Today’s career tip spotlight is on developing a non-technical skill: mastering the skill of writing concise emails.
Writing concise emails that are short and to the point has been one of the greatest pieces of advice Sujani has received, and one that she tries to practice as much as possible.
Concise emails are very beneficial, not only because the response rate is much higher, but it forces you to summarize your thoughts clearly so that the objective of the email is met. In this episode, Sujani shares two tips on how to practice writing concise emails starting today!
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Welcome to PH SPOTlight, a community for you to build your public health career with. Join Us Weekly right here. And I’ll be here too, your host Sujani Siva from PH SPOT.
Hi, everyone. Thank you for joining me today on another episode of PH SPOTlight, a space for you and me and everyone else in public health to share our stories and inspire each other. My name is Sujani Siva, the host of PH SPOTlight, and I’m here to help you build your public health career. So over the years, while I attended various events, or when I speak with other public health professionals, I am constantly thinking about the different skills I need to work on, to not only be more productive at my work, but also to do my job well. And so what I’ve come to realize is that beyond the technical skills required to do our public health work, there are additional skills that we need to work on. And we can call these soft skills, if you will. So today’s Career Tip is on a skill that I feel you need to work on that’s not a technical skill related to public health content. However, it is a very important skill. And that is mastering the skill of writing concise email. So it’s probably fair for me to assume that communication is needed for you to do your job. And that a lot of it takes place via email, especially given that many of us have moved into working from home. So writing concise emails that are short, and to the point has been one of the greatest pieces of advice I have received. And one that I try to practice as much as possible. Concise emails are very beneficial, not only because the response rate is much higher from the person you are sending the email to. But it forces you to summarize your thoughts clearly using fewer words, allowing you to zero in to the main objective for sending your email. And then as a result, this saves people time. And as a bonus, when you master writing short emails that are concise, and to the point, you become very efficient at this task, this means email writing doesn’t consume your days. I, for example, am someone who is guilty of letting emails pile up at times because the task of writing up a response seems so overwhelming, and something that I think is going to just take up so much of my time, they’d rather put it off and focus on quote unquote, actual work. So by becoming very efficient at writing emails, we make this task to be less of a burden. So how does one go about writing concise emails, I’m going to share with you two tips to get you practicing today. So when you’re writing emails for the next little while, rather than just typing away, start off by identifying your objective for emailing someone. So why is it that you need to send them this email? For example, is it to share information? So is it just an FYI email? Or is it to ask for input on something where you are looking for a response from this individual. And so stick to one objective per email and state this right at the beginning. Next, get into practice of limiting the number of words you’re using in the email, and only give yourself permission to write this many words. Nothing more. A study by Boomerang, which is an add on app to Gmail found that 75 to 100 word emails had the highest response rates. So this means sticking to about five sentences and getting straight to the point. You can always elaborate in a future email if the recipient asks for more information, or you also have the option to set up a call. And the final step before hitting send is something that you want to do meticulously in the beginning. And later on, you may not even need the step, and that is to edit, edit, and edit some more. So go through your email, take out anything you find that unnecessarily adds length to the email, or words and phrases that aren’t really meeting the objective of the email. So with that, next time you have the opportunity to write an email challenge yourself to stick to one objective and a 75 to 100 word limit.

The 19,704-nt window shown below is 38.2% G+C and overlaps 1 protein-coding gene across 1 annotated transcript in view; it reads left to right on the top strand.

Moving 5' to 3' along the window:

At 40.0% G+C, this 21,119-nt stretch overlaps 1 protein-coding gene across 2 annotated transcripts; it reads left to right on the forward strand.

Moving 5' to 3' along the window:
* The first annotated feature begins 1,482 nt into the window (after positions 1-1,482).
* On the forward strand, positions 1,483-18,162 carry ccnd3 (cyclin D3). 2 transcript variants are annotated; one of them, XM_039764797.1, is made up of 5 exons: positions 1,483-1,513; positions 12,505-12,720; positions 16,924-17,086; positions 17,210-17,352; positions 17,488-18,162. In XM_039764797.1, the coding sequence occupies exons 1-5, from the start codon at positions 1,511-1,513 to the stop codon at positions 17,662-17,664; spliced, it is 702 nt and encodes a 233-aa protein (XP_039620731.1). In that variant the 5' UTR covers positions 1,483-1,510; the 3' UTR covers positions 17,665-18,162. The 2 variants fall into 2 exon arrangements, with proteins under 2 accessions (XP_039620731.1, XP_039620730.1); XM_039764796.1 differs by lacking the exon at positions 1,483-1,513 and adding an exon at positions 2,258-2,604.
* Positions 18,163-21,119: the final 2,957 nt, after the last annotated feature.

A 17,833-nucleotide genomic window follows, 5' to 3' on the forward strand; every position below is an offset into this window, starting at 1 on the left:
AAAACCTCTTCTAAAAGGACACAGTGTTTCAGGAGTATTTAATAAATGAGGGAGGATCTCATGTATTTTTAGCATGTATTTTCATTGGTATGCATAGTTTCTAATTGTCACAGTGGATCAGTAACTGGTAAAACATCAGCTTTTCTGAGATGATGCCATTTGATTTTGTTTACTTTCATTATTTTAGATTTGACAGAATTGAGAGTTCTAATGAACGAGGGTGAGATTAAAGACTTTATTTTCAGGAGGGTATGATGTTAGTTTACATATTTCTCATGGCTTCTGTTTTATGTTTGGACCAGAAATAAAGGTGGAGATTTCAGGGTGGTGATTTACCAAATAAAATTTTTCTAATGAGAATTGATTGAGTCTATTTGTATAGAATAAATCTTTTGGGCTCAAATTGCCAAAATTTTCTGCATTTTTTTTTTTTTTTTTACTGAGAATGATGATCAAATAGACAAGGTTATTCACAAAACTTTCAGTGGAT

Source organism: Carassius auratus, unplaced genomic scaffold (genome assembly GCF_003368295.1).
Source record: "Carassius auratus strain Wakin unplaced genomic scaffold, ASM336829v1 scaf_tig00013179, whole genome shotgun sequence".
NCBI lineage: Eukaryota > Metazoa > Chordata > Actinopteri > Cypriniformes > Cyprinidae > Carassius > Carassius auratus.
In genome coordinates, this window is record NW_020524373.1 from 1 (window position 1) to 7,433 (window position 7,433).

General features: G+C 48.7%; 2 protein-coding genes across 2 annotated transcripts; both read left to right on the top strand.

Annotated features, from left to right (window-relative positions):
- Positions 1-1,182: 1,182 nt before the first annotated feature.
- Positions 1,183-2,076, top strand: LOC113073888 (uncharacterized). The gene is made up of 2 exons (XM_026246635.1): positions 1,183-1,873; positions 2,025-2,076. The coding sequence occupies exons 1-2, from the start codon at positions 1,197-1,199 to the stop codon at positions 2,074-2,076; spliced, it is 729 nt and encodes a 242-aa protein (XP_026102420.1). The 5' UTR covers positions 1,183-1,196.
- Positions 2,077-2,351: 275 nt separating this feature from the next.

You’ll notice that not only will your writing improved, but you’ll also become better at concisely summarizing thoughts and ideas. And so I hope you enjoy that episode spotlighting this career tip. And before you leave, I wanted to let you know that PH SPOT has some great products for students early and established public health professionals on our website at pHspot.ca/resources. So be sure to check those out. And if you want to see notes from today’s episode, you can head over to pHspot.ca/podcast. And a little favor that I have to ask from you is, if you’re listening to this episode on Apple podcast, Google or Spotify, please do leave us a review so that other public health professionals know what to expect and this also helps us know that you’re enjoying these episodes or maybe you have suggestions for other ones. So until next time, thank you so much for tuning into PH SPOTlight and for the invaluable work that you do for this world.